Location: Fort Toulouse

Tuskegee Indians

Tuskegee Tribe: Meaning unknown, but apparently containing the Alabama term taska, “warrior.” Tuskegee Connections. The original Tuskegee language is unknown but it was probably affiliated with the Alabama, and hence with the southern branch of Muskhogean. Tuskegee Location. The later and best known location of this tribe was on the point of land between Coosa and Tallapoosa Rivers, but in 1685 part of them were on the Chattahoochee River near modern Columbus and the rest were on the upper Tennessee near Long Island. (See also Oklahoma and Tennessee) Tuskegee Villages. None are known under any except the tribal name of

Pawokti Indians

Pawokti Tribe. Meaning unknown. Pawokti Connections. They were probably affiliated either with the Tawasa or the Alabama. In any case there is no reason to doubt that they spoke a Muskhogean dialect, using Muskhogean in the extended sense. Pawokti Location. The earliest known location of the Pawokti seems to have been west of Choctawhatchee River, not far from the shores of the Gulf of Mexico. (See also Alabama) Pawokti History. Lamhatty (in Bushnell, 1908) assigns the Pawokti the above location before they were driven away by northern Indians, evidently Creeks, in 1706-7. Although the name does not appear in any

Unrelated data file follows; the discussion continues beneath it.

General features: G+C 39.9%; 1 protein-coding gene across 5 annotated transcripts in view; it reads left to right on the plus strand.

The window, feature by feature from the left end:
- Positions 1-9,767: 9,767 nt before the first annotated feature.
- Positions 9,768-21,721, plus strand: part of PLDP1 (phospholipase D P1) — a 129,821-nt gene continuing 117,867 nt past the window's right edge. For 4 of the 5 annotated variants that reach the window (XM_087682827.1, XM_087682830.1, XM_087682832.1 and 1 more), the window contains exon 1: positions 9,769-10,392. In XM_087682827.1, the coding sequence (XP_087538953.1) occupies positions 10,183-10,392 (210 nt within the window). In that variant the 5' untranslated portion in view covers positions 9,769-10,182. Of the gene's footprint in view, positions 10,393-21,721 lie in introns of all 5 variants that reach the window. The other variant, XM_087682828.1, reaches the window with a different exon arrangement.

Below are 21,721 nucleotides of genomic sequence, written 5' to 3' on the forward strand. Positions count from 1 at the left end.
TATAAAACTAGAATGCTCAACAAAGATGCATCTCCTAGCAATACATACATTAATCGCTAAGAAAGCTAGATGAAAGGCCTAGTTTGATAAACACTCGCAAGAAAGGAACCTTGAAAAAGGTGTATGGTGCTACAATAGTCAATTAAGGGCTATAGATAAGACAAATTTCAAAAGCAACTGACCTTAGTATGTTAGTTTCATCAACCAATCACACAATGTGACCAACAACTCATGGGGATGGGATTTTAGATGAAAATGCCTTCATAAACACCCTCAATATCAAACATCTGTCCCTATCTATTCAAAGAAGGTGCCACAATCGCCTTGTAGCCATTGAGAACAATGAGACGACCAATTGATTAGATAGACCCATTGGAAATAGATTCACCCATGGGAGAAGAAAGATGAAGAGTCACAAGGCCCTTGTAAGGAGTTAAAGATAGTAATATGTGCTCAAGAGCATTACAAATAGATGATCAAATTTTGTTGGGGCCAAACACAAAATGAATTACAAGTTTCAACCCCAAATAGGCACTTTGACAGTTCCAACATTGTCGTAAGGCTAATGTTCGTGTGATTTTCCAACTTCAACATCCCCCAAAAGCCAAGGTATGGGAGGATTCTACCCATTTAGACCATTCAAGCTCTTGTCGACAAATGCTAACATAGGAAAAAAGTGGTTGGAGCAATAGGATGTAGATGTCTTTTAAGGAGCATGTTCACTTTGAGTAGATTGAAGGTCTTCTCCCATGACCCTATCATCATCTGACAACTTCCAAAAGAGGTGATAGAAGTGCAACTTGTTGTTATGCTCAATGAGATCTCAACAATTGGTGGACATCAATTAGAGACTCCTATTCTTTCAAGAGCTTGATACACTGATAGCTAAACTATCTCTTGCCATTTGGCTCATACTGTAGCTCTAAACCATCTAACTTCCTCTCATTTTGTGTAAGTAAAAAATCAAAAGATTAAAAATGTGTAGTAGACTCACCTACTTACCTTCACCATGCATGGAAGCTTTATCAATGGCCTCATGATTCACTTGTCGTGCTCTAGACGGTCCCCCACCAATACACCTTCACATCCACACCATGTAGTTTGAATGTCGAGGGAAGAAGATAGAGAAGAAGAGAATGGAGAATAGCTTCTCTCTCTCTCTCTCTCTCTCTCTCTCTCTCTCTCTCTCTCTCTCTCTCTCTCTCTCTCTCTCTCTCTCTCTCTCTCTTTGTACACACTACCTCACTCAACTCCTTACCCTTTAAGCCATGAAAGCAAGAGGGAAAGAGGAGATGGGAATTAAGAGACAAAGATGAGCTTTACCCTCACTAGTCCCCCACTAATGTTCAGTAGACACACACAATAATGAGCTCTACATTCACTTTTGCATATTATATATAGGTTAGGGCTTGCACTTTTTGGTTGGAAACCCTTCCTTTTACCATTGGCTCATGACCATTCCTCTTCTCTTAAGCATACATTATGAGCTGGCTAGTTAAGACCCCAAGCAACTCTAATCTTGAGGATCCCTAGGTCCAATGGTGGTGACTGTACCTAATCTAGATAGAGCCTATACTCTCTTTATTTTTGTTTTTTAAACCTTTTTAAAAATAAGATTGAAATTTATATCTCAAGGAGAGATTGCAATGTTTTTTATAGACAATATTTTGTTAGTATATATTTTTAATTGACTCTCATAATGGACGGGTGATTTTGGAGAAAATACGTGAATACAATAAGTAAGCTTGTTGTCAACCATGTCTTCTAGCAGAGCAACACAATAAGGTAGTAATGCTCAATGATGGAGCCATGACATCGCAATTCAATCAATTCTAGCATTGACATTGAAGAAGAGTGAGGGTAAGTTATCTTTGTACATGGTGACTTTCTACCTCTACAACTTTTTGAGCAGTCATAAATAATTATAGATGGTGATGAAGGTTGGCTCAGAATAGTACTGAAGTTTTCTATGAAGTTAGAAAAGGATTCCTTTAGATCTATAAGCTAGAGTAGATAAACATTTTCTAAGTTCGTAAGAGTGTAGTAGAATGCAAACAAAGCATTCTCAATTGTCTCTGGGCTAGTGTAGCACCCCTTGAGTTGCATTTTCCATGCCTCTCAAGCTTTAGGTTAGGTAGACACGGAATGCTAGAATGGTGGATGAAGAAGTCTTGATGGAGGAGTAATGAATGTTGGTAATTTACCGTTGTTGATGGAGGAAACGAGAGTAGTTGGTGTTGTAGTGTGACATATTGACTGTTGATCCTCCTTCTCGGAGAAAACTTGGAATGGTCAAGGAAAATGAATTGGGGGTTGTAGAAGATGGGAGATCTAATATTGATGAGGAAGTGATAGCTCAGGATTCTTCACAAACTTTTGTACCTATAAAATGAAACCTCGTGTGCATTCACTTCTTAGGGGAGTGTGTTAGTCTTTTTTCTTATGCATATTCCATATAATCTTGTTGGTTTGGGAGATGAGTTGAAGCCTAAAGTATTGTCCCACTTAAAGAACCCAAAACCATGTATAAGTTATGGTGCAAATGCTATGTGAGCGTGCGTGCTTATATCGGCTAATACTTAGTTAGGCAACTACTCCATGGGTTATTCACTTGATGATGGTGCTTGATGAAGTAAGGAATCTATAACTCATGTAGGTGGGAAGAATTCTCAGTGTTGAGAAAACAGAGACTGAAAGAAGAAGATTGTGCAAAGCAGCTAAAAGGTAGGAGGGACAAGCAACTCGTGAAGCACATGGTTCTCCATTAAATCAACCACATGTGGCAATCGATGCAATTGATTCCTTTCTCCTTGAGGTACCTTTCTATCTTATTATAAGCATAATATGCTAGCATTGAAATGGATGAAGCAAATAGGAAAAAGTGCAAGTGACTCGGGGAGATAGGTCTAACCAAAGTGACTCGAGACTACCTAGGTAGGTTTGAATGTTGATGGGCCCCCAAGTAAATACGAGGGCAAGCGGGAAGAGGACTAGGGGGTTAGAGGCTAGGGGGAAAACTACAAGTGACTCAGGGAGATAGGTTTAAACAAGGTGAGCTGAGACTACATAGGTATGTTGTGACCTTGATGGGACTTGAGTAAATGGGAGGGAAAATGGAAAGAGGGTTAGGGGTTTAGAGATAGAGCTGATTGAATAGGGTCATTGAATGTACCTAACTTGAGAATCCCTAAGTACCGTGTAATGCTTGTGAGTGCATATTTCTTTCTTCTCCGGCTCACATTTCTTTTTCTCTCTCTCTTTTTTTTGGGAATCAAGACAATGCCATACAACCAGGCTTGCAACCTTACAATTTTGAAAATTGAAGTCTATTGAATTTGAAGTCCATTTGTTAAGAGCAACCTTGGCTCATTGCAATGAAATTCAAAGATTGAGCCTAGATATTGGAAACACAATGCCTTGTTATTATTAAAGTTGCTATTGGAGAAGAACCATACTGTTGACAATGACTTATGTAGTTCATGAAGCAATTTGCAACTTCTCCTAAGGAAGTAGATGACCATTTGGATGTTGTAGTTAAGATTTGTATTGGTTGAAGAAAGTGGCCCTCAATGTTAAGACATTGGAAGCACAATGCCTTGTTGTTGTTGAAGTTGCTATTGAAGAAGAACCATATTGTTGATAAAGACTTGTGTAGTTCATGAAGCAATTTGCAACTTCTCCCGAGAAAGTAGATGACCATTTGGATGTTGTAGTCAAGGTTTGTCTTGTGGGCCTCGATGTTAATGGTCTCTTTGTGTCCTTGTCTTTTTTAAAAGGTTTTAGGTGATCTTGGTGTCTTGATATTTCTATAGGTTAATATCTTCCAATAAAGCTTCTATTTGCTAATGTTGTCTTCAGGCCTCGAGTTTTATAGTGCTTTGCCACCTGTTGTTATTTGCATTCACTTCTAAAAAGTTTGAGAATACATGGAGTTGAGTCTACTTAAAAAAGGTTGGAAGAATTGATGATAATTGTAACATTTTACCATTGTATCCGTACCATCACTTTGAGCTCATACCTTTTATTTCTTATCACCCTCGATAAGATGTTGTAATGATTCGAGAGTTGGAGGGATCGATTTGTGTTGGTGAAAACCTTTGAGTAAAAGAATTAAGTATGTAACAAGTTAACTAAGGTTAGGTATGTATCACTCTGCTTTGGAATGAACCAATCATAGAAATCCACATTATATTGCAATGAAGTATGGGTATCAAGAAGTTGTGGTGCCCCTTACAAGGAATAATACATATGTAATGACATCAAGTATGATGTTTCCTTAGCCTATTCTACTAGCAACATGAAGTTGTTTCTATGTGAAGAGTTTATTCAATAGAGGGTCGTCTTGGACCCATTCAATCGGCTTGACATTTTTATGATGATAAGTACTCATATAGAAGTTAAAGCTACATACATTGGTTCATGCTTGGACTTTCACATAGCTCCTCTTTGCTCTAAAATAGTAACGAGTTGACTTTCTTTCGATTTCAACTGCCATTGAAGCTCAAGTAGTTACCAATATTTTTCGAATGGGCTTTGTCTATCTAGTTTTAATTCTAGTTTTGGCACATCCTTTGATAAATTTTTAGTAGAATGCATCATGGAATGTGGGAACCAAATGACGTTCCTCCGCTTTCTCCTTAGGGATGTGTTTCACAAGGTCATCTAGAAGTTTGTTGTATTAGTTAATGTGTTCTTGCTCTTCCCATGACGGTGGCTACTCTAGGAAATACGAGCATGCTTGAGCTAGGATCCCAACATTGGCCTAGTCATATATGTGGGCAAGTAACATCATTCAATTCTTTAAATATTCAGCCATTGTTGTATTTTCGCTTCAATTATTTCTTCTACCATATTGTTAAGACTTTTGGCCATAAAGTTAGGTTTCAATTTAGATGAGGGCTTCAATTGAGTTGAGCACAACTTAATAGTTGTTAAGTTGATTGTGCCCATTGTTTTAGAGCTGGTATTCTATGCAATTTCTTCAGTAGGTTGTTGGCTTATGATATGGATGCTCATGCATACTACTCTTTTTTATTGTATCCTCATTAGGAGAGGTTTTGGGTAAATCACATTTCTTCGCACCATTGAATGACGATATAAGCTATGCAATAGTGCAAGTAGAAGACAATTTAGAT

Tawasa Tribe and Pawokti Tribe

The first reference to the Tawasa is by Ranjel and the Fidalgo of Elvas. Tawasa is mentioned as one of the towns at which the De Soto expedition stopped and is placed between Ulibahali (Holiwa-hali) and Talisi (Tulsa). It is called by Ranjel Tuasi, by Elvas Toasi. 1Bourne, Narr. of De Soto, I, p. 85; II, p. 114. On plates 2 accompanying, Tawasa (1) and Tulsa (1) should be transposed. From this location it is evident that the tribe, or part of it, was at that time among the Upper Creeks, but from Lamhatty’s narrative it appears they had moved southeast

Pakana Tribe

We now come to peoples incorporated in the Muskhogean confederation which were probably distinct bodies and yet not certainly possessed of a peculiar dialect like the Hitchiti, Alabama, and other tribes of foreign origin already considered. The Pakana are given by Adair as one of those people which the Muskogee had “artfully” induced to incorporate with them, and he is confirmed as to the main fact by Stiggins, whose account of them is as follows: The Puccunnas at this day are only known by tradition to have been a distinct people and their ancient town or habitation is called Puccun